John Andrews

Here's another angle on the Obama-Wright uproar. Imagine being told as a child: "You carry bad blood." Then imagine this stigma was placed on you by one side of your family, in reference to your heritage from the other side of the family.

I honestly can't begin to imagine how that would have felt or what it would have done to me. But I think it would have marked me unforgettably. It would have stayed with me for a long time, even if I ultimately overcame it and went on to have a successful life and feel good about myself.

Then try to imagine looking in the mirror as you're growing up, and having the whole society where you live send much the same message about your bloodlines and those of your relatives and everyone else who looks like you. I can't imagine that either. Even the effort to walk in those shoes gives me a stab of pain, the sense of a soul-deadening burden.

These two scenarios describe, I believe without unfair exaggeration, the personal experience of Sen. Barack Obama and the collective experience of most black Americans for almost 400 years now. They've been on my mind since reading (not hearing) Obama's speech on race in American life, given March 18 in Philadelphia amid controversy over the Afrocentric, anti-American sermons of his longtime pastor, Rev. Jeremiah Wright.

Obama didn't say his mother's mother told him in so many words that he carried bad blood. But that's the implication I take from his comments about the white grandmother's unthinking racial slurs and her expressed fear of black men. "That's me," the young boy might think. "That's my dad." Would it hurt? Would it stay with you? How could it not?

So I am not particularly offended, as many of my fellow conservatives have been, by Obama's mention of this experience in his speech. Rather I'm troubled by it. It stirs me. It takes me way out of my comfort zone, which is probably not a bad thing.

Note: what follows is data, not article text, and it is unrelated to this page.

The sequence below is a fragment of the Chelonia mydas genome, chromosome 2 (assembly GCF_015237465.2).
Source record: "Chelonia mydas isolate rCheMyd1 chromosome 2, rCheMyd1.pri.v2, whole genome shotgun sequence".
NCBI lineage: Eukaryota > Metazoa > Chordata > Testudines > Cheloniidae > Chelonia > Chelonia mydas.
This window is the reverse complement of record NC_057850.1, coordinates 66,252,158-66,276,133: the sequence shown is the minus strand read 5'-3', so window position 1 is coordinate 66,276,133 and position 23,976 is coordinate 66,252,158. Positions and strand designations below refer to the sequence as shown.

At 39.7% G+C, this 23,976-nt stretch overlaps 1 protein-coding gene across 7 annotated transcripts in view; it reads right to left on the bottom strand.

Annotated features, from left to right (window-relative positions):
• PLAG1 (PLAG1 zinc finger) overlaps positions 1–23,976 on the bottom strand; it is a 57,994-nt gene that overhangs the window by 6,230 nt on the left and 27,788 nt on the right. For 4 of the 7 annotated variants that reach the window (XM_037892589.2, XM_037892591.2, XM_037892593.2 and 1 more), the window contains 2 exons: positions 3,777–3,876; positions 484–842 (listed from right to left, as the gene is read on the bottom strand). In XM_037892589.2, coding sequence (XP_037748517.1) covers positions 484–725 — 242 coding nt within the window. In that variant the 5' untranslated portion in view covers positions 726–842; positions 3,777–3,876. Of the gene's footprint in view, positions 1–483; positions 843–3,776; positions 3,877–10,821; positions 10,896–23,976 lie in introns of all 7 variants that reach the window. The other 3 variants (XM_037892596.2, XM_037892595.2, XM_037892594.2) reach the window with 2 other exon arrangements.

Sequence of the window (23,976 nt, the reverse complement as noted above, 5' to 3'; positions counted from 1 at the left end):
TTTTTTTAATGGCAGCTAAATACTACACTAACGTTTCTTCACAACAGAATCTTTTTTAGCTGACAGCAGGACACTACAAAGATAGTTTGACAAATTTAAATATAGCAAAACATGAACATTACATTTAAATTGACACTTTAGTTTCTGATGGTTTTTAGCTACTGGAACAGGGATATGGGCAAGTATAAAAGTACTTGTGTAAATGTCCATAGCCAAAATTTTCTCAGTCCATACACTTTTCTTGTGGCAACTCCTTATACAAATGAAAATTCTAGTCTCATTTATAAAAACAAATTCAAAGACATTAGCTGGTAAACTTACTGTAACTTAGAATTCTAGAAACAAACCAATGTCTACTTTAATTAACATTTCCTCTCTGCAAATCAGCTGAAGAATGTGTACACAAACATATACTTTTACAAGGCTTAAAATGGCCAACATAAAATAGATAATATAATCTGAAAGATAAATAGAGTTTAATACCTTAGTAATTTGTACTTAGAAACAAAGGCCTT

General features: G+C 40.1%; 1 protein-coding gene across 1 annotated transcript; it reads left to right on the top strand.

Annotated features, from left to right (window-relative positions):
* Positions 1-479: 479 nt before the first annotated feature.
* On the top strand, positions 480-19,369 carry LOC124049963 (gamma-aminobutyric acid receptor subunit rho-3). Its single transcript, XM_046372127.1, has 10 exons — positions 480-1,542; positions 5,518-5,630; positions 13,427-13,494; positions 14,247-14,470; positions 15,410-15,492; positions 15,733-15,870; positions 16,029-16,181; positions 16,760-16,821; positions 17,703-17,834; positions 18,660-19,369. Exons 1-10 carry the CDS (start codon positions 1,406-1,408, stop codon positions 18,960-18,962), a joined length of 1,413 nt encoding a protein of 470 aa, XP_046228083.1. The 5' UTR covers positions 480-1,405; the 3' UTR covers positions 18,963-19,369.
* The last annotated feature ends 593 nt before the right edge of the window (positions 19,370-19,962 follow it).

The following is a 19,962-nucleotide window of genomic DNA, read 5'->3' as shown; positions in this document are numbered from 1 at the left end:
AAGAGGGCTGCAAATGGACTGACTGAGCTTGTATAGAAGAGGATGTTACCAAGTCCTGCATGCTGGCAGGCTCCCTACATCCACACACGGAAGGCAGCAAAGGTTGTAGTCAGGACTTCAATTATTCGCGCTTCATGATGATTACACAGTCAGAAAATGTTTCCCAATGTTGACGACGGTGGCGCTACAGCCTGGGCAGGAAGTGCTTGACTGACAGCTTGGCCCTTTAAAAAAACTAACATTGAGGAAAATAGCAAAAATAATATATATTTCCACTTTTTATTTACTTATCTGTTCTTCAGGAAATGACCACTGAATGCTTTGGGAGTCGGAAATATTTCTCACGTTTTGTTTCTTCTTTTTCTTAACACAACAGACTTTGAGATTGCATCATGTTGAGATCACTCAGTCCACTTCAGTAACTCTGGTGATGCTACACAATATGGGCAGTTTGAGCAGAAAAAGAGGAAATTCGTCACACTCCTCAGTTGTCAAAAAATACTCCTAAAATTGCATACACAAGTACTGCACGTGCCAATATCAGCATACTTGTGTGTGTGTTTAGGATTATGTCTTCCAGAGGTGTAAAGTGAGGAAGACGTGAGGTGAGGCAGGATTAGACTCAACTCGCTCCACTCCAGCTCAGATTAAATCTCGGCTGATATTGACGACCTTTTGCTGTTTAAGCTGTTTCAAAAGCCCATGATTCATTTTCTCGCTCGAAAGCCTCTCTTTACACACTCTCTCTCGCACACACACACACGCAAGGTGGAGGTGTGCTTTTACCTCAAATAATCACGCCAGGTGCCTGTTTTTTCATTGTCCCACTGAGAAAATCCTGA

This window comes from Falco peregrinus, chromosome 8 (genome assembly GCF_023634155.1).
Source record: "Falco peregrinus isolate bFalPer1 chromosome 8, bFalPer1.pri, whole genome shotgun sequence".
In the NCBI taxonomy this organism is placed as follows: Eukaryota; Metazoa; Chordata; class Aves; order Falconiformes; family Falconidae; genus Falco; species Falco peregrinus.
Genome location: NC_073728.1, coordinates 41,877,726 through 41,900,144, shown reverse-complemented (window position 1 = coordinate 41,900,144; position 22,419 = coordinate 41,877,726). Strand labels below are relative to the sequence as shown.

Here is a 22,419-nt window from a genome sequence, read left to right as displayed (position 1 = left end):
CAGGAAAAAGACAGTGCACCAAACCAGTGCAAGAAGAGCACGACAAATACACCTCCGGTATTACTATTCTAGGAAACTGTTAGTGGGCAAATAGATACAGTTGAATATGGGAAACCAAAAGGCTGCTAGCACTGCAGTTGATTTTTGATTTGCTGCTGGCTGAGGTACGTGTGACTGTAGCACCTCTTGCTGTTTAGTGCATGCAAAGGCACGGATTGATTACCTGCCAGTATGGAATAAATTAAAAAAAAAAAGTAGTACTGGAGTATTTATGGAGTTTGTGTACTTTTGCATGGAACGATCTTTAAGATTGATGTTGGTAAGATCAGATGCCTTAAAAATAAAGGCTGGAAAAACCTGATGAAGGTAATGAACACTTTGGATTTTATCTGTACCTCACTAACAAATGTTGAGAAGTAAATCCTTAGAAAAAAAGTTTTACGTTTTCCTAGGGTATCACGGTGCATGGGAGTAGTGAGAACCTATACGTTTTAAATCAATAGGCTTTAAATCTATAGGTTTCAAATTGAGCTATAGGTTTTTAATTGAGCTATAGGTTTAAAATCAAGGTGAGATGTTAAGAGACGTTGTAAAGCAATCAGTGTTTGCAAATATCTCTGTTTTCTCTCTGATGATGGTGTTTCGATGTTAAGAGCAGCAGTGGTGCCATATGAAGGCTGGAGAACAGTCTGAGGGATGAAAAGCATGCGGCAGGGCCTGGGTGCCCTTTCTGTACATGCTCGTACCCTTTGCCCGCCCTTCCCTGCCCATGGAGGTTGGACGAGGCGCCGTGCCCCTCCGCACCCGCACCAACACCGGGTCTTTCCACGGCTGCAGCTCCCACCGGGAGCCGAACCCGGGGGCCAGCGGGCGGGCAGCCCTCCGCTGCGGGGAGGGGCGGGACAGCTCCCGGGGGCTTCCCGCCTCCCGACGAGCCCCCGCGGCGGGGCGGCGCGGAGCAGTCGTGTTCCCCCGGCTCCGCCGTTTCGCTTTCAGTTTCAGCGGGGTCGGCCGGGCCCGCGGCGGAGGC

His implied equation of grandma's momentary private prejudices or bigotry with Rev. Wright's years of public rage and race-baiting does have a note of intellectual dishonesty that reflects poorly on the senator's fitness for the presidency. Yet that doesn't negate the object lesson we all have an opportunity to learn from this uncomfortable episode of the past week.

What we've seen and heard on the Trinity Church video clips -- the enthusiasm of the congregation, even more than the ranting of the pastor -- along with the constructive candor from Obama himself about seldom-discussed issues of resentment and stereotyping between blacks and whites, challenges us to walk in the shoes of African-Americans more empathetically than most of us (me for sure) may ever have done before.

John Andrews

John Andrews is former president of the Colorado Senate and the author of "Responsibility Reborn: A Citizen's Guide to the Next American Century"